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The science is in: Human activity is warming the planet. As world leaders prepare to gather for a U.N. climate summit in Glasgow, Scotland, to address the “code red for humanity” posed by climate change, Yahoo News explains the leading causes and sources of emissions that lead to global warming.
EVE HARTLEY: If you search on the internet for the causes of climate change, many of the image results will show smoke billowing out of coal plants. Your search engine's top results point to the truth. The burning of coal, natural gas, and oil for heat and electricity is the largest source of greenhouse gas emissions globally. However, there are also many other factors to take into consideration. Let us explain.
If we back it up a little, the planet is warming, in part, because of something called the greenhouse effect. This is when the sun's rays hit the Earth and the majority of that radiation bounces right back out into space. But during that process, a small portion is absorbed by chemicals in our atmosphere. These are called greenhouse gases. Human activities, for instance, the way we heat our homes, fuel our cars, and what food we produce all contribute to more gases such as carbon dioxide, methane, and others, which is a process that drives up the temperature of the planet.
So what is the biggest contributor to climate change? According to data by the EPA, electricity and heat generation accounts for 25% of all global greenhouse gas emissions. Food and land contributes 24%, industry 21%, while transportation contributes to 14%.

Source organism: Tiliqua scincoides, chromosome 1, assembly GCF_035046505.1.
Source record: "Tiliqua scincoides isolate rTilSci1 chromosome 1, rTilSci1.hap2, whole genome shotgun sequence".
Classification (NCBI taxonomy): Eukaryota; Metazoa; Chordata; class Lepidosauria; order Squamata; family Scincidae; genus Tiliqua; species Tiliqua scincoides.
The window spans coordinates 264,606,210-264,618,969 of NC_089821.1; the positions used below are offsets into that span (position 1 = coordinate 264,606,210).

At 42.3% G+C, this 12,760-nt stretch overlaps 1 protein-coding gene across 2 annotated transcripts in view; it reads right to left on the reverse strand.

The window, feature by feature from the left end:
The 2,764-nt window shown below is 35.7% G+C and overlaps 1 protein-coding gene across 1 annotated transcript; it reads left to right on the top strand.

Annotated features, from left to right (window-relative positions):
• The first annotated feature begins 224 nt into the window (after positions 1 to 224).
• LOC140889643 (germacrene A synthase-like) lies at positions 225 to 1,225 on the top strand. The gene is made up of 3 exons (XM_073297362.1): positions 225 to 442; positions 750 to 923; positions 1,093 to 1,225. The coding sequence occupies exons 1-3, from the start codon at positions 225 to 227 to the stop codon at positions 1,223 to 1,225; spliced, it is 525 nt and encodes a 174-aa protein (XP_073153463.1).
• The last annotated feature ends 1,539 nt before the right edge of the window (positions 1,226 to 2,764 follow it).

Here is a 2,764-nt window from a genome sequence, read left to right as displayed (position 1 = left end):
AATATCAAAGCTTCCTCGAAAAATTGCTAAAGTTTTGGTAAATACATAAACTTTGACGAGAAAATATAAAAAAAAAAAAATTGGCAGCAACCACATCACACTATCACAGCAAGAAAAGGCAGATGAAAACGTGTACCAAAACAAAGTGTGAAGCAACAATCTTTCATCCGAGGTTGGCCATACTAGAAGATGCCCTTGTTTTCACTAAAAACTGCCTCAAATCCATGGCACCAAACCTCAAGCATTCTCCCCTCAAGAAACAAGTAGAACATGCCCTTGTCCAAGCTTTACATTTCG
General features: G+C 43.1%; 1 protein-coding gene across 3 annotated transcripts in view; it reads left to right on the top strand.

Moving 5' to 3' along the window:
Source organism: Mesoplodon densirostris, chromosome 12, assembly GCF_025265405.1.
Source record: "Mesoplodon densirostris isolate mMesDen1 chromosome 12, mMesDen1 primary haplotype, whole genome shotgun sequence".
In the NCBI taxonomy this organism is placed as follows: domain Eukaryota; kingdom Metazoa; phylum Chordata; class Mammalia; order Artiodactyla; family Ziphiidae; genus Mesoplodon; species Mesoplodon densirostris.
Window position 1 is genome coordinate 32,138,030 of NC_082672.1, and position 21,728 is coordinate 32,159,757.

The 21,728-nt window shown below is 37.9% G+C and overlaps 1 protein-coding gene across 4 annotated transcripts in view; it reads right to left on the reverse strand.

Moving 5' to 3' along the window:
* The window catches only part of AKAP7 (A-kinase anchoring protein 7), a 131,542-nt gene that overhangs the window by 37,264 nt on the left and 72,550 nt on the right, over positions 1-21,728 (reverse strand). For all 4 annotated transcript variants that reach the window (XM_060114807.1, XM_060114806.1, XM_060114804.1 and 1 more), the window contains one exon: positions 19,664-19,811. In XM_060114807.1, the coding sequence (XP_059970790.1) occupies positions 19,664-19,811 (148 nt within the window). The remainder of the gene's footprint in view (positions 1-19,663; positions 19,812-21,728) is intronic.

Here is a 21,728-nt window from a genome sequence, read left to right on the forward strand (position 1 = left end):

So where in the world are these greenhouse gases coming from? Not all continents are equal when it comes to greenhouse gas emissions. Research from the University of Oxford, using measurements from 2017, found Asia is by far the largest emitter, accounting for 53% of global emissions, followed by North America at 18%, Europe at 17%, Africa and South America at 3% to 4% each, and Oceana, which includes Australia and a number of Pacific Islands, at just 1.3% of global emissions.
One thing to note here is that the figures recorded emissions from fossil fuels and cement production only, but it does give us a good idea of where things stand. When you break it up by country and population, the numbers start to look a little different. China, the United States, and India lead the world in carbon emissions. When you account for population, that order changes, and the per capita emissions from the US, China, and India are dwarfed by a number of much smaller nations like Qatar and even Trinidad and Tobago.
Because global warming is a global problem, solutions come from both individuals and countries. More renewable energy sources, dietary shifts, moving to electric transport systems, and the halting of the extraction of fossil fuels are all solutions that could help. We hope that helps you understand how emissions are affecting your world.